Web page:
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CEO Corner: Sadie Lincoln on barre3’s Incredible Franchise Expansion

CEO Corner: Sadie Lincoln on barre3’s Incredible Franchise Expansion

Lincoln, who guided barre3 through the pandemic, says the fitness franchise is on pace to reach 1,000 global locations

When Sadie Lincoln and her husband founded barre3 in 2008 in Portland, Oregon, Barre itself was a niche modality, relatively unknown outside the dancing community and certain pockets of the fitness industry. 

Since then, Barre has become one of the most popular forms of group exercise in the United States, especially among women, rivaling traditional modalities like yoga and Pilates. Barre3 has played a key role in that growth, serving fitness enthusiasts at in-person studios across North America and through barre3 Online, the brand’s on-demand workout platform.

Barre3 currently has 190 open studios and is pursuing expansion through traditional franchising and strategic acquisitions. Lincoln, who serves as barre3’s CEO and helped steer the female-owned and operated brand through the COVID-19 pandemic, says the fitness franchise is on pace to reach 1,000 global locations based on current growth numbers. 

Lincoln spoke with Athletech News about her inspiration for creating barre3, how she and her team have built the brand into a thriving franchise business and her thoughts on the state of boutique fitness in the post-pandemic era. 

This conversation has been lightly edited for clarity and length.

Athletech News: Can you tell us a bit about your background and why you decided to create barre3 back in 2008?

Sadie Lincoln: When I was 18, I started teaching group exercise classes in Los Angeles, and I worked at the John Wooden Center at UCLA running the group exercise program. In grad school, I started the fitness and wellness programming at the College of William & Mary, where I got my Master’s. Right after that, I landed a job with 24 Hour Fitness when we were around 24 gyms. I stayed there for a decade and helped grow the company to 430 locations globally, working for founder and then-CEO Mark Mastrov for many of those years.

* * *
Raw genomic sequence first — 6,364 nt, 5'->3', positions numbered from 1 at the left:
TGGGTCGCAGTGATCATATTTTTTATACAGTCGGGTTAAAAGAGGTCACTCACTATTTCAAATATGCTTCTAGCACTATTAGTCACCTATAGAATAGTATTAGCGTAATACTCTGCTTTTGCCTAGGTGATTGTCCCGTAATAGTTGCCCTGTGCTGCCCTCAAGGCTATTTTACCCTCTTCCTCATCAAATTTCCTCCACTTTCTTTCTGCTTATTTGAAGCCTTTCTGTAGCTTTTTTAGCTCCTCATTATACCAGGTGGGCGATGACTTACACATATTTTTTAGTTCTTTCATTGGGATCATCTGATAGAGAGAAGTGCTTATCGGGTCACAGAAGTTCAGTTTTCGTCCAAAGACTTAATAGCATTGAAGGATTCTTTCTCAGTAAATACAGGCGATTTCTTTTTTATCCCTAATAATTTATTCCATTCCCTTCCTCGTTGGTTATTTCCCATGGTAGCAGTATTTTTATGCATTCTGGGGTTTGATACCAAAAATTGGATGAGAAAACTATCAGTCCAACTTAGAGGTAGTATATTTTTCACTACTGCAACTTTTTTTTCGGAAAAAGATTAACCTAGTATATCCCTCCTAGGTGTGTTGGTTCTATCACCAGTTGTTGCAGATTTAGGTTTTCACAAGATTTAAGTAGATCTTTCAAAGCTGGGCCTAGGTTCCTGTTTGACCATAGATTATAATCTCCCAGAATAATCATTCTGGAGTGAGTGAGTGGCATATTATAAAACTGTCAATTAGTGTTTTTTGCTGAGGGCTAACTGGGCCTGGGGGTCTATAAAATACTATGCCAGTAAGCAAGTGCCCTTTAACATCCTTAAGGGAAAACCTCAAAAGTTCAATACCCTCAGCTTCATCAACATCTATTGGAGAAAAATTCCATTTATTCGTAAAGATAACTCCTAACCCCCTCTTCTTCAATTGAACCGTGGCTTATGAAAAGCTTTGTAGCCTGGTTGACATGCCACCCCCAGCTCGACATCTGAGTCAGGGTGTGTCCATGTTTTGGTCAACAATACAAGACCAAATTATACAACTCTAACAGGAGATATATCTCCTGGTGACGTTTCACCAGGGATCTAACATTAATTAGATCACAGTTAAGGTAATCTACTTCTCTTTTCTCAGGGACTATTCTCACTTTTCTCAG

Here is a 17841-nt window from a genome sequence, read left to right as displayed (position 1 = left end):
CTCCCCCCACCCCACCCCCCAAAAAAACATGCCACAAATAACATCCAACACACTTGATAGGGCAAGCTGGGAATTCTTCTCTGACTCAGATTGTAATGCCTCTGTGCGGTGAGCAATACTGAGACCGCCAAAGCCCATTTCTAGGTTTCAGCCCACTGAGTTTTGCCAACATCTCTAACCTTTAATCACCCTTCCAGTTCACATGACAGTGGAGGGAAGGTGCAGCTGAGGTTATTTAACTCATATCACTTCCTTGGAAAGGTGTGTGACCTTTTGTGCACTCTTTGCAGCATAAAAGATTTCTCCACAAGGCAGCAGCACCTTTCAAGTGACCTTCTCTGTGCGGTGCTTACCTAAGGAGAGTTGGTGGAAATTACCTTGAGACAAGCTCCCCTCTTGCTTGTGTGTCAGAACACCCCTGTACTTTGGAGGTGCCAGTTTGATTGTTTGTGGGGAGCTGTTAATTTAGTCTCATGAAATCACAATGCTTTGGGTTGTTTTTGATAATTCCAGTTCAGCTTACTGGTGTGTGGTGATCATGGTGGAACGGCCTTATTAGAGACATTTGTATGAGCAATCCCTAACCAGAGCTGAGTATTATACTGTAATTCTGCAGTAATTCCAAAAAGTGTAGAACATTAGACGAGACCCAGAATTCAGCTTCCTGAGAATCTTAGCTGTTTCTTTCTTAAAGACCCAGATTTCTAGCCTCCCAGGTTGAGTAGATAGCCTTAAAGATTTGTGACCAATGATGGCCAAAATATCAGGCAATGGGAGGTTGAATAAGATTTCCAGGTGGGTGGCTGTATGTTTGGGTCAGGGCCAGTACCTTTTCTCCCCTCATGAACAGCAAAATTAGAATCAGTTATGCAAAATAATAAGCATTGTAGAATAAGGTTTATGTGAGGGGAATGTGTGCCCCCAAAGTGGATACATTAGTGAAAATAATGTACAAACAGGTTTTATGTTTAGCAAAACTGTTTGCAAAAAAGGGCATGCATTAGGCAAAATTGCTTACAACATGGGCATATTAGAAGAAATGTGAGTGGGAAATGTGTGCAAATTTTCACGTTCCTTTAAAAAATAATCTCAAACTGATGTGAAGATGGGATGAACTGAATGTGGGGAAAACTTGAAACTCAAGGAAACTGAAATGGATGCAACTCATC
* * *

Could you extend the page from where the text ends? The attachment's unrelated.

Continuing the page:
Eventually, I pulled my husband into the mix and the two of us were able to concept a new franchise brand under the 24 Hour Fitness umbrella – I did product and branding, he did the business and operations side. We opened around 15 locations, so we tested ourselves as married partners and also business partners.

I was curious about major problems I was seeing in the fitness industry, and I wanted to create something to solve what I was struggling with. One was pain in my body from pushing myself too hard trying to get a physical ideal. The second was shame, this feeling of body image issues, from, again, trying to reach an ideal. I loved yoga and the mindfulness of yoga, but I wanted to infuse that into traditional fitness. That’s what we did with barre3 while creating a small community environment with a beautiful, upscale feel and really focusing on connection, which I thought was missing from the big-box gym concepts. 

credit: barre3

ATN: Why did you choose Barre over other fitness modalities?

SL: I’d been doing Barre since the late ’90s – I loved how sophisticated it was while being highly efficient and effective in a short amount of time, which as a busy, high-achieving woman, was exactly what I wanted.